There is no better stage to showcase sportswear than the world's most-watched sporting event-- the FIFA World Cup -- and Taiwan has as in past World Cups taken advantage, even if in relative anonymity.
At least 15 of the 32 teams competing at the World Cup, including Belgium, Brazil, England, Egypt, Germany, Japan, Sweden, and Saudi Arabia, were equipped with uniforms made of innovative fabrics from Taiwan, according to Taiwan's Industrial Development Bureau (IDB).
The tournament places huge demand on uniforms; jerseys have to provide great fit, breathability, moisture resistance and sweat regulating properties while offering maximum comfort and mobility, and Taiwan has apparently met the challenge.
"Taiwan is the most favored country by sportswear giants such as Nike, Adidas, Puma, and Under Armour when they source workout fabrics," Huang Po-hsiung, head of the Department of Products at the IDB-affiliated Taiwan Textile Research Institute (TTRI), told CNA.
The big brands have long outsourced most of their products to Taiwanese-owned ODM (original design manufacturers) or OEM (original equipment manufacturers) suppliers because Taiwan is recognized as the place to go for functionally advanced textiles, Huang said.
It also helps, he said, that Taiwan's manufacturers promise sustainability in the production process.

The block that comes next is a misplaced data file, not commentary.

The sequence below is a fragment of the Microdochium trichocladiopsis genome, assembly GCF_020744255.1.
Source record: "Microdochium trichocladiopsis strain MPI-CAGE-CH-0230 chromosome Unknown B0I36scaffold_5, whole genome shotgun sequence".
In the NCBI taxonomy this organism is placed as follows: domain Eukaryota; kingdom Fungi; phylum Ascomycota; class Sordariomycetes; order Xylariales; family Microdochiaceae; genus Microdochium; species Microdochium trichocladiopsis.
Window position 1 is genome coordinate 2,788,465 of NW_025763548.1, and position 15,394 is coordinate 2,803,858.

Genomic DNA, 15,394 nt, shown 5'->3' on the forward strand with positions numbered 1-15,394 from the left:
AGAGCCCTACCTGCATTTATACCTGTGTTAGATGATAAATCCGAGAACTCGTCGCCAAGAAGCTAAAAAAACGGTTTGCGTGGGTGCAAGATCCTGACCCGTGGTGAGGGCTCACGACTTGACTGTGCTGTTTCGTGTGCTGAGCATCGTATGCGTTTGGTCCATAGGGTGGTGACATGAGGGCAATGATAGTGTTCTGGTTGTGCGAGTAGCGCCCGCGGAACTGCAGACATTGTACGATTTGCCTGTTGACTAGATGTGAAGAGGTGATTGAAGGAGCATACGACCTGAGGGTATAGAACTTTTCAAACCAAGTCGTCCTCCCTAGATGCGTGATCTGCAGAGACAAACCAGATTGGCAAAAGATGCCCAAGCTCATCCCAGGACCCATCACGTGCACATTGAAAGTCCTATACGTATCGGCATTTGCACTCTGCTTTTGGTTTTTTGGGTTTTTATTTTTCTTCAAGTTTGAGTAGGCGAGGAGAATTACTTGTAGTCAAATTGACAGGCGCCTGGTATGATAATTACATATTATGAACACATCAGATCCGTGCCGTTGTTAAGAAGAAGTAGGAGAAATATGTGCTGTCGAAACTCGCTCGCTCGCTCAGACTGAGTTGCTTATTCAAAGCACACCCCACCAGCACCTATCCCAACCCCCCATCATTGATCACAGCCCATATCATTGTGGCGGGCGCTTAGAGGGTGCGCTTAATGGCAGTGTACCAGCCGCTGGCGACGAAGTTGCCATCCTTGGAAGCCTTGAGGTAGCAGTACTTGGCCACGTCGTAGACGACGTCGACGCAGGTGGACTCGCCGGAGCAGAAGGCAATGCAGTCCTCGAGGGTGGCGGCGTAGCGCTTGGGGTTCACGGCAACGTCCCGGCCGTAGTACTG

In recent decades, Taiwan's apparel industry has relocated most downstream production bases overseas and gradually also moved upstream and midstream manufacturing operations abroad, while focusing on research and development (R&D) at home.
According to the TTRI's Huang, upstream producer Shinkong Synthetic Fibers, midstream suppliers Fu Hsun Fiber and Men-Chuen Fibre and downstream producers Eclat Textile Company and New Wide Enterprise were also involved in manufacturing the 2018 World Cup jerseys.
Beyond uniforms, several Taiwanese-owned footwear makers, such as Pou Chen Corp, Feng Tay Enterprise, and Ching Luh Group, which are long-term suppliers of Nike, Adidas and other major brands, manufactured cleats for players at the 2018 World Cup, the IDB said.
Frank Hsu, vice president of the only body paint manufacturer in Taiwan, said demand for the product began to explode a year ago because of the 2018 World Cup, especially from European countries, and reached about 5 million sets for the 2018 World Cup alone.
Source: Focus Taiwan
Kai Chiu (firstname.lastname@example.org)